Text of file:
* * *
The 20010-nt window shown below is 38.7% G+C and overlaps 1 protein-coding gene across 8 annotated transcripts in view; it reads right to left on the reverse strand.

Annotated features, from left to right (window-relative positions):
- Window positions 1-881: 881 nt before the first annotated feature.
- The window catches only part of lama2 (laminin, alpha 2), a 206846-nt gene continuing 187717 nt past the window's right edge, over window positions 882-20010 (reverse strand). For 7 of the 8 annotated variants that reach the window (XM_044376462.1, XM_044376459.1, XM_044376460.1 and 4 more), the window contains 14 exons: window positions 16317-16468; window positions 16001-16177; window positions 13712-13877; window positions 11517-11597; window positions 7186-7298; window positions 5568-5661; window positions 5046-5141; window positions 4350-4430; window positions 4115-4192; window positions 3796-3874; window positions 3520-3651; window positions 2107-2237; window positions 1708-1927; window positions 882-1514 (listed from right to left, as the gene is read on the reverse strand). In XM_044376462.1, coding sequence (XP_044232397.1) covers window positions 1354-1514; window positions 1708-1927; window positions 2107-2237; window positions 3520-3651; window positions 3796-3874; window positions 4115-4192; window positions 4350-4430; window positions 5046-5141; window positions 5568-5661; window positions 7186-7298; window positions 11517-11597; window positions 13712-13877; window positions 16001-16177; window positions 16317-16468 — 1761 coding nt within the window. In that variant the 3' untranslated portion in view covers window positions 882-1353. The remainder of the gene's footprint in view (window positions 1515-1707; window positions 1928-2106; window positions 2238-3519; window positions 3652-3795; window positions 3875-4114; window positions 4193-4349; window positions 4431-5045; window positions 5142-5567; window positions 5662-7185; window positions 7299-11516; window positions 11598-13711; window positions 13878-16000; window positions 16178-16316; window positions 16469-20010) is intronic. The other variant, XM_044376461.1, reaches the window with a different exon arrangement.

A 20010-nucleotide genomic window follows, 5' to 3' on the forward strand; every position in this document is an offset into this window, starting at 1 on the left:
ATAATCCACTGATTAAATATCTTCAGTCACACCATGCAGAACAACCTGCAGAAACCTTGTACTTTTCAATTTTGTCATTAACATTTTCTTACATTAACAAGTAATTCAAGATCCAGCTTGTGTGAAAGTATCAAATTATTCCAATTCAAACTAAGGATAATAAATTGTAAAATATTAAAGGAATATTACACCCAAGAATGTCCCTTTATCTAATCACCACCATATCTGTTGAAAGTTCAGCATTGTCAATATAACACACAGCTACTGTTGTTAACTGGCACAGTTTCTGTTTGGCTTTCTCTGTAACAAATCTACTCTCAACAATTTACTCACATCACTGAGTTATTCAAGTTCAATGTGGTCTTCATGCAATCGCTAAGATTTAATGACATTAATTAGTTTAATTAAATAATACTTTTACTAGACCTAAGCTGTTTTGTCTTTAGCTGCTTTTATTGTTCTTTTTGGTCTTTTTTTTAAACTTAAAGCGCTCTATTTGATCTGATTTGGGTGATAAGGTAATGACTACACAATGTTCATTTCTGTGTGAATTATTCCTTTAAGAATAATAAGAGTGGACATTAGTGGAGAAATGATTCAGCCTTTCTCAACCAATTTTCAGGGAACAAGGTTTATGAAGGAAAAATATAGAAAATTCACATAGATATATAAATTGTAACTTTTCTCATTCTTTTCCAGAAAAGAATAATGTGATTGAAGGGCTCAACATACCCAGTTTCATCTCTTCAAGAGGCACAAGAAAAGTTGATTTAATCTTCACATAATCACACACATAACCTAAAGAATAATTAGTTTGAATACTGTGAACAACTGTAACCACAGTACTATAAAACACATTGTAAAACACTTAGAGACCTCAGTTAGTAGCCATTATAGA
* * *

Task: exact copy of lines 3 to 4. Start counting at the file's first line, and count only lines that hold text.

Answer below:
- Window positions 1-881: 881 nt before the first annotated feature.
- The window catches only part of lama2 (laminin, alpha 2), a 206846-nt gene continuing 187717 nt past the window's right edge, over window positions 882-20010 (reverse strand). For 7 of the 8 annotated variants that reach the window (XM_044376462.1, XM_044376459.1, XM_044376460.1 and 4 more), the window contains 14 exons: window positions 16317-16468; window positions 16001-16177; window positions 13712-13877; window positions 11517-11597; window positions 7186-7298; window positions 5568-5661; window positions 5046-5141; window positions 4350-4430; window positions 4115-4192; window positions 3796-3874; window positions 3520-3651; window positions 2107-2237; window positions 1708-1927; window positions 882-1514 (listed from right to left, as the gene is read on the reverse strand). In XM_044376462.1, coding sequence (XP_044232397.1) covers window positions 1354-1514; window positions 1708-1927; window positions 2107-2237; window positions 3520-3651; window positions 3796-3874; window positions 4115-4192; window positions 4350-4430; window positions 5046-5141; window positions 5568-5661; window positions 7186-7298; window positions 11517-11597; window positions 13712-13877; window positions 16001-16177; window positions 16317-16468 — 1761 coding nt within the window. In that variant the 3' untranslated portion in view covers window positions 882-1353. The remainder of the gene's footprint in view (window positions 1515-1707; window positions 1928-2106; window positions 2238-3519; window positions 3652-3795; window positions 3875-4114; window positions 4193-4349; window positions 4431-5045; window positions 5142-5567; window positions 5662-7185; window positions 7299-11516; window positions 11598-13711; window positions 13878-16000; window positions 16178-16316; window positions 16469-20010) is intronic. The other variant, XM_044376461.1, reaches the window with a different exon arrangement.